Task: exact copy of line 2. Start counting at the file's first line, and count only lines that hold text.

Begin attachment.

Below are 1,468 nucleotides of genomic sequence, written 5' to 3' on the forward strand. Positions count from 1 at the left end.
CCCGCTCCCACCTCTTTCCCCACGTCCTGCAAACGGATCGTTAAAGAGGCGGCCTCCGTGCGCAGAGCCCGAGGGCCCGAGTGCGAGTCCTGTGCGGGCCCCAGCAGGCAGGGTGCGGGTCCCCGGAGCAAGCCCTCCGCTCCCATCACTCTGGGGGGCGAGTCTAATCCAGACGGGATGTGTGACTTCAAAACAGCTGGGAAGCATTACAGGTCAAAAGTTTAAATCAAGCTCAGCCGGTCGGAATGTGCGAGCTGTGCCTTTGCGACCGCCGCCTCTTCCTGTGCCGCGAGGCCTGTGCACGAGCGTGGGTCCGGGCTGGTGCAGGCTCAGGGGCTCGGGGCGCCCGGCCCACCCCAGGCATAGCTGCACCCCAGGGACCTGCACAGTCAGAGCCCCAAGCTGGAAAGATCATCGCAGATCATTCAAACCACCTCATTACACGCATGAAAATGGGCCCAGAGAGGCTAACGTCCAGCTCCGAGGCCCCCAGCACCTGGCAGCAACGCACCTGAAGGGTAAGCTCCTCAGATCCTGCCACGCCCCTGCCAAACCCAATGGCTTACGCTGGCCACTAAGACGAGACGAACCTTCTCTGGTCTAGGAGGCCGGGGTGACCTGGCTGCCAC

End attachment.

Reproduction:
CCCGCTCCCACCTCTTTCCCCACGTCCTGCAAACGGATCGTTAAAGAGGCGGCCTCCGTGCGCAGAGCCCGAGGGCCCGAGTGCGAGTCCTGTGCGGGCCCCAGCAGGCAGGGTGCGGGTCCCCGGAGCAAGCCCTCCGCTCCCATCACTCTGGGGGGCGAGTCTAATCCAGACGGGATGTGTGACTTCAAAACAGCTGGGAAGCATTACAGGTCAAAAGTTTAAATCAAGCTCAGCCGGTCGGAATGTGCGAGCTGTGCCTTTGCGACCGCCGCCTCTTCCTGTGCCGCGAGGCCTGTGCACGAGCGTGGGTCCGGGCTGGTGCAGGCTCAGGGGCTCGGGGCGCCCGGCCCACCCCAGGCATAGCTGCACCCCAGGGACCTGCACAGTCAGAGCCCCAAGCTGGAAAGATCATCGCAGATCATTCAAACCACCTCATTACACGCATGAAAATGGGCCCAGAGAGGCTAACGTCCAGCTCCGAGGCCCCCAGCACCTGGCAGCAACGCACCTGAAGGGTAAGCTCCTCAGATCCTGCCACGCCCCTGCCAAACCCAATGGCTTACGCTGGCCACTAAGACGAGACGAACCTTCTCTGGTCTAGGAGGCCGGGGTGACCTGGCTGCCAC